1. Attention Through Vision
•A vision is a shared goal/missionstatement.•A mission statement articulates:•a view of a realistic, credible,attractive future•a condition that is better thanwhat now exists•a clear sense of theorganization’s purpose anddirection
When leaders beginowning these problemsand taking responsibility for student achievement,they model a different andmore productive way of approaching problems.”
2. Assessing Position ThroughOwnership
•Trust is the mechanism that makes itpossible learning schools to work.•Trust implies accountability,predictability and reliability.•Relentless dedication engages trust.•All innovators face the challenge of overcoming resistance to change.•True leaders must assess the needs of their audience.•The assessing function requiressensitivity to the many needs of thestakeholders and a clear sense of theaudience’s position.•The assessing function requiressensitivity to the many needs of thestakeholders and a clear sense of theaudience’s position.•The leader is responsible for the setof ethics or norms that govern thebehavior of the people in the schoolsetting.
Source: Data from Warren Bennis and Burt Nanus, Leaders: Strategies for TakingCharge, p. 82, Copyright 1997, Harper Collins Publishers.
Shared vision is vital for the learning school because it provides the focus and energyfor learning.Strategy I of the leadership model therefore means that a learning school cannotexist without a shared vision. Without a focus and commitment to some vision or goalthat the stakeholders truly want to achieve, the forces supporting the status quo canoverwhelm the forces supporting meaningful change. With shared vision, thestakeholders are more likely to expose their accustomed ways of thinking and redefinethem in more cooperative and constructive terms, thereby recognizing personal andorganizational shortcomings. Thus, developing a collective vision for the future of thelearning school is the first strategy to a systematic design for successfulimplementation.
Leadership Strategy II: Assessing Positioning throughOwnership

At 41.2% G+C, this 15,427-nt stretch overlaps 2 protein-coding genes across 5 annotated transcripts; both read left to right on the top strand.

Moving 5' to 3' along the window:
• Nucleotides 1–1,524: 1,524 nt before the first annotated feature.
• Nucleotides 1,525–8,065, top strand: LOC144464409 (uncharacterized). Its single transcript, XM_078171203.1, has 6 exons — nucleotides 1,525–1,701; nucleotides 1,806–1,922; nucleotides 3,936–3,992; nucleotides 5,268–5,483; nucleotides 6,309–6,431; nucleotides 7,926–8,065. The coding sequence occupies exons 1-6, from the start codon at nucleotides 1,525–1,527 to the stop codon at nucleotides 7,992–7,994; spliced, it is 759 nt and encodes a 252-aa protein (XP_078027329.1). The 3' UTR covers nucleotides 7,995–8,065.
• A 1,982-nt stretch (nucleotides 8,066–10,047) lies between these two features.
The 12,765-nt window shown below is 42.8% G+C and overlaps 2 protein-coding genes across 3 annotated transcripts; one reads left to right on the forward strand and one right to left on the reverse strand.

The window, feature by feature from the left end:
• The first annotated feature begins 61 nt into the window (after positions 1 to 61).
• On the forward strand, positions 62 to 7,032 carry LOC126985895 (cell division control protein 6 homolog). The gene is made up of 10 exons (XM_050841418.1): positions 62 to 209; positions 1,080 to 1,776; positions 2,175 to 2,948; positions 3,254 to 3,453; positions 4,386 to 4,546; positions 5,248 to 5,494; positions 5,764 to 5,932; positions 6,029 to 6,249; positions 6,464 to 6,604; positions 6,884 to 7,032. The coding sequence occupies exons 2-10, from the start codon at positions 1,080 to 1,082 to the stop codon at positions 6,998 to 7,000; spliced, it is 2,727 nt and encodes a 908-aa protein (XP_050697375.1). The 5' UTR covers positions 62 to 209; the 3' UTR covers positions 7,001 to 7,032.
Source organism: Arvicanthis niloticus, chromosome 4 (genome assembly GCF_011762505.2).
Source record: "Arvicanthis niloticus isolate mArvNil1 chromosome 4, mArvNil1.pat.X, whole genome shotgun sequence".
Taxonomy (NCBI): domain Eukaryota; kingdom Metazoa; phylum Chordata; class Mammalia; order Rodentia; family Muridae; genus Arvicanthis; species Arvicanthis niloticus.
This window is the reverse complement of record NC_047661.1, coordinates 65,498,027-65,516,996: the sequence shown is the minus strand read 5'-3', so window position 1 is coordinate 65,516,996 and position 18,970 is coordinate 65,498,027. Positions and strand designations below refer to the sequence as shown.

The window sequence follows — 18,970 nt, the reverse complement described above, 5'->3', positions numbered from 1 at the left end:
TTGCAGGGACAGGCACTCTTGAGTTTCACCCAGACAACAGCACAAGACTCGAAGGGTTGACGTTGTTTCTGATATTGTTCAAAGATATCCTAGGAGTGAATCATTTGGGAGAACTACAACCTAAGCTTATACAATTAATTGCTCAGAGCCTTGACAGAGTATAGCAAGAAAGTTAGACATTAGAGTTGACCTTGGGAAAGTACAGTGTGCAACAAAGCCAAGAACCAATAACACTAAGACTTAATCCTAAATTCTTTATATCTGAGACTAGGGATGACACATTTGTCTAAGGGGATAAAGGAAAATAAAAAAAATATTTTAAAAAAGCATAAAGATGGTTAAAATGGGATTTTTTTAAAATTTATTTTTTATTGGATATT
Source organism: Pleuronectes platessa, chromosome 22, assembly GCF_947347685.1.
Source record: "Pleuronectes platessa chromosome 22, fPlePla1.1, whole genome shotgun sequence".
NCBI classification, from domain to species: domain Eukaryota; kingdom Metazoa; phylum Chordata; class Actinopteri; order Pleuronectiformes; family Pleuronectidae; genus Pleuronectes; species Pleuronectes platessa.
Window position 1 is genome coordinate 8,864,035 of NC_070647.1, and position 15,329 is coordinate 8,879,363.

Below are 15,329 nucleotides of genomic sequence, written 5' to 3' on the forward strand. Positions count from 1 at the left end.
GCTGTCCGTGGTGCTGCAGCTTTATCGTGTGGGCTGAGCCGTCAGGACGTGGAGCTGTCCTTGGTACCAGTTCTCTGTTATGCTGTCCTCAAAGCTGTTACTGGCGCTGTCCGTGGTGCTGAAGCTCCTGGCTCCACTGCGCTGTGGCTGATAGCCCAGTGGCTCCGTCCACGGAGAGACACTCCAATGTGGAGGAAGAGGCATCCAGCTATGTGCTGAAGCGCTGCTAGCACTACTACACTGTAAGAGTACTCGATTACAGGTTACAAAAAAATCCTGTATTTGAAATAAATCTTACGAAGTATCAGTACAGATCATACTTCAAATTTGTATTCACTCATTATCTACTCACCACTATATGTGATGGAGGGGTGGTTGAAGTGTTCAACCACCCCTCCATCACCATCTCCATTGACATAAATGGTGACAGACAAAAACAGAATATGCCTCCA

Successful school empowerment cannot occur in a learning school without firstassessing whether the position of the vision is acceptable. This process systematicallyevaluates the quality of the vision statement in order to determine how the goals of theprogram will be developed to support issues of school reform. Assessment of one’sposition on the new vision is a process that requires collaboration and thedevelopment of trust. Trust is the lubrication that makes it possible for schools to work.Trust implies accountability, predictability, and reliability. Trust is what keeps schoolshumming—the glue that maintains educational integrity. In traditional settings of schoolreform, educational leaders do not take time to assess their position on reform issueseven when these issues are mandated through state or federal laws. The typicalresponse from educational leaders when asked why they must make these changes is,“It is out of our control” or “This is what the law requires of us.” A second type of response to the question of why we have to change is to use new mandates as anexcuse for developing policies that fit self-centered ideas on school reform. In eachcase, the educational leaders did not assess their position about why the school shouldchange. This traditional approach to positioning limits the ability of others toparticipate and sets up boundaries that restrict the development of a learning school.The restrictive leadership approach leaves the stakeholders with the feeling thatthey should stay away from making decisions on their own, and it probably alsoinhibits them from acting on their own. Using the traditional approach, assessing a
A shared vision isnot an idea; rather,it is a force of impressive power.